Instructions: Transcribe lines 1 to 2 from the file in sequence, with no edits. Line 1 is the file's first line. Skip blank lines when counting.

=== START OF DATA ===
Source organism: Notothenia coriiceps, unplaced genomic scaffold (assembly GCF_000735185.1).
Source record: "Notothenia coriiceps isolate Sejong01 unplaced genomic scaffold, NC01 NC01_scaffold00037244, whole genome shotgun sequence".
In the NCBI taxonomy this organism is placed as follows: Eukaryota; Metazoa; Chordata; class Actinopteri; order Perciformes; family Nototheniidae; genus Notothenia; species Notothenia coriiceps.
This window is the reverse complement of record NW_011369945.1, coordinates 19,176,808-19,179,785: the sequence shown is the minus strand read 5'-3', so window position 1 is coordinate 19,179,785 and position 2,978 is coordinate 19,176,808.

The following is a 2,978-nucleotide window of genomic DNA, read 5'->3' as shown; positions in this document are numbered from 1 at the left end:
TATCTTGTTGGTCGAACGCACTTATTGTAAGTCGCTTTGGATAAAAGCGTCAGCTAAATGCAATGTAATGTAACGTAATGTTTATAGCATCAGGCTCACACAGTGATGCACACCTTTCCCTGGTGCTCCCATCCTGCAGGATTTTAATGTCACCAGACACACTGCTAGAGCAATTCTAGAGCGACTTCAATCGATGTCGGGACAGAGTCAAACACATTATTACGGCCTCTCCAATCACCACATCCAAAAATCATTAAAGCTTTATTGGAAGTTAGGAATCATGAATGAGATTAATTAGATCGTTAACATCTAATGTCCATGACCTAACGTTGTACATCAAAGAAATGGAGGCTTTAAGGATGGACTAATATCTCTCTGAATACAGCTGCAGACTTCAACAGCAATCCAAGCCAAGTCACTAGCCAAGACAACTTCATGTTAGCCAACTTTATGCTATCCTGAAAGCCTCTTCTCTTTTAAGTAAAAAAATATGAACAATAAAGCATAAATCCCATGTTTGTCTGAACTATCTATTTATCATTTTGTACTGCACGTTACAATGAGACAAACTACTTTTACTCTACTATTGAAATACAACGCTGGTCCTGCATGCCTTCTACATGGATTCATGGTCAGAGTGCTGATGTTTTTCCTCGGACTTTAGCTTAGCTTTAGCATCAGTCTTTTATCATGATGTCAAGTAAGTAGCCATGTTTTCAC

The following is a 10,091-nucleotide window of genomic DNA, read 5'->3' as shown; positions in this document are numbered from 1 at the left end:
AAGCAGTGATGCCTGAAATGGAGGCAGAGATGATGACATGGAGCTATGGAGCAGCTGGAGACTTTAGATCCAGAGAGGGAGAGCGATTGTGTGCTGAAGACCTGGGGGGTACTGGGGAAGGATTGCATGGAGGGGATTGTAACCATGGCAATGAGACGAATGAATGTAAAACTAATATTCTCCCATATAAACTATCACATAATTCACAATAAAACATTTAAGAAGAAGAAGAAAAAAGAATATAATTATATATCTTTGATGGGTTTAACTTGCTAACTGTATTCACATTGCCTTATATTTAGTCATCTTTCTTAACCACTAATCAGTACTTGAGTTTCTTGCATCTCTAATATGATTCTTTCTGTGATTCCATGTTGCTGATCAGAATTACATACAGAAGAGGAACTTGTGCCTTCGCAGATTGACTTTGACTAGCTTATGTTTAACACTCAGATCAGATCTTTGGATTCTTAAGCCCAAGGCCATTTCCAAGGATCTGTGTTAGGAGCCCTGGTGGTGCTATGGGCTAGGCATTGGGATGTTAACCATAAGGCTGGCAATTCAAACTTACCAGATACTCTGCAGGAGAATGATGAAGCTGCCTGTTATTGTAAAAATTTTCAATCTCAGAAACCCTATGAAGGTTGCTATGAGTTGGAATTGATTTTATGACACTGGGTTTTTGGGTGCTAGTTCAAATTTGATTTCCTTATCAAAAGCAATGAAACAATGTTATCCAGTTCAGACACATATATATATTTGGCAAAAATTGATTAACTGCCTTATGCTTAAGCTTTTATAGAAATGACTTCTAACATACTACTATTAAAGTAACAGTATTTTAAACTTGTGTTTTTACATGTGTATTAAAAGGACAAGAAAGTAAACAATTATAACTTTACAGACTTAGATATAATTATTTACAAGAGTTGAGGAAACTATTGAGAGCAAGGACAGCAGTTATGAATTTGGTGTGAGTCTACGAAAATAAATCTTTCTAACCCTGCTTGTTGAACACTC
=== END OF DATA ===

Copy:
Source organism: Notothenia coriiceps, unplaced genomic scaffold (assembly GCF_000735185.1).
Source record: "Notothenia coriiceps isolate Sejong01 unplaced genomic scaffold, NC01 NC01_scaffold00037244, whole genome shotgun sequence".